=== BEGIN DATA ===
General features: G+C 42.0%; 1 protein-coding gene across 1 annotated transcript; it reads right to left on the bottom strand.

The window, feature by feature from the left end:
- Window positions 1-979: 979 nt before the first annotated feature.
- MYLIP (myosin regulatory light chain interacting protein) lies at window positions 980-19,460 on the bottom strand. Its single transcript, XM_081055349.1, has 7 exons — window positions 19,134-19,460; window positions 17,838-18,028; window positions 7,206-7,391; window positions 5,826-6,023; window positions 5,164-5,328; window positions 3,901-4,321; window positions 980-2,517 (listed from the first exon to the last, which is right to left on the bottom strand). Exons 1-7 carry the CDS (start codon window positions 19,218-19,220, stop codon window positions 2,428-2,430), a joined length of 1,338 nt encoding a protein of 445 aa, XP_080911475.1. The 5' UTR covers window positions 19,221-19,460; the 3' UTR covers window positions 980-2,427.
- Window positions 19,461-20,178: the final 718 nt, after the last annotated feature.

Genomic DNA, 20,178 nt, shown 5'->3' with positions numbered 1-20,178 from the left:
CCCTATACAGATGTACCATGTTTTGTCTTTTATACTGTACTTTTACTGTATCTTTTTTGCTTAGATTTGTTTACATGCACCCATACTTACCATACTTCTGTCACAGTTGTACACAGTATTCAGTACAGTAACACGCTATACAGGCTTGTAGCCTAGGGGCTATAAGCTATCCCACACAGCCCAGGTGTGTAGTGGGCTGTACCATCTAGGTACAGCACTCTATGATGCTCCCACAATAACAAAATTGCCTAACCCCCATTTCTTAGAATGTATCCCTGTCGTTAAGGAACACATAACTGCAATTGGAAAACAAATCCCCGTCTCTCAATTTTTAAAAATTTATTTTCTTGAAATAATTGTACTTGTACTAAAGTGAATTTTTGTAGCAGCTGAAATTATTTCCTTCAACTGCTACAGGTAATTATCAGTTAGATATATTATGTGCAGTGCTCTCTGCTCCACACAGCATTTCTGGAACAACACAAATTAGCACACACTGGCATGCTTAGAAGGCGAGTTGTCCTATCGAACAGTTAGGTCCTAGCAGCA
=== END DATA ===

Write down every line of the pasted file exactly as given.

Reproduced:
General features: G+C 42.0%; 1 protein-coding gene across 1 annotated transcript; it reads right to left on the bottom strand.

The window, feature by feature from the left end:
- Window positions 1-979: 979 nt before the first annotated feature.
- MYLIP (myosin regulatory light chain interacting protein) lies at window positions 980-19,460 on the bottom strand. Its single transcript, XM_081055349.1, has 7 exons — window positions 19,134-19,460; window positions 17,838-18,028; window positions 7,206-7,391; window positions 5,826-6,023; window positions 5,164-5,328; window positions 3,901-4,321; window positions 980-2,517 (listed from the first exon to the last, which is right to left on the bottom strand). Exons 1-7 carry the CDS (start codon window positions 19,218-19,220, stop codon window positions 2,428-2,430), a joined length of 1,338 nt encoding a protein of 445 aa, XP_080911475.1. The 5' UTR covers window positions 19,221-19,460; the 3' UTR covers window positions 980-2,427.
- Window positions 19,461-20,178: the final 718 nt, after the last annotated feature.

Genomic DNA, 20,178 nt, shown 5'->3' with positions numbered 1-20,178 from the left:
CCCTATACAGATGTACCATGTTTTGTCTTTTATACTGTACTTTTACTGTATCTTTTTTGCTTAGATTTGTTTACATGCACCCATACTTACCATACTTCTGTCACAGTTGTACACAGTATTCAGTACAGTAACACGCTATACAGGCTTGTAGCCTAGGGGCTATAAGCTATCCCACACAGCCCAGGTGTGTAGTGGGCTGTACCATCTAGGTACAGCACTCTATGATGCTCCCACAATAACAAAATTGCCTAACCCCCATTTCTTAGAATGTATCCCTGTCGTTAAGGAACACATAACTGCAATTGGAAAACAAATCCCCGTCTCTCAATTTTTAAAAATTTATTTTCTTGAAATAATTGTACTTGTACTAAAGTGAATTTTTGTAGCAGCTGAAATTATTTCCTTCAACTGCTACAGGTAATTATCAGTTAGATATATTATGTGCAGTGCTCTCTGCTCCACACAGCATTTCTGGAACAACACAAATTAGCACACACTGGCATGCTTAGAAGGCGAGTTGTCCTATCGAACAGTTAGGTCCTAGCAGCA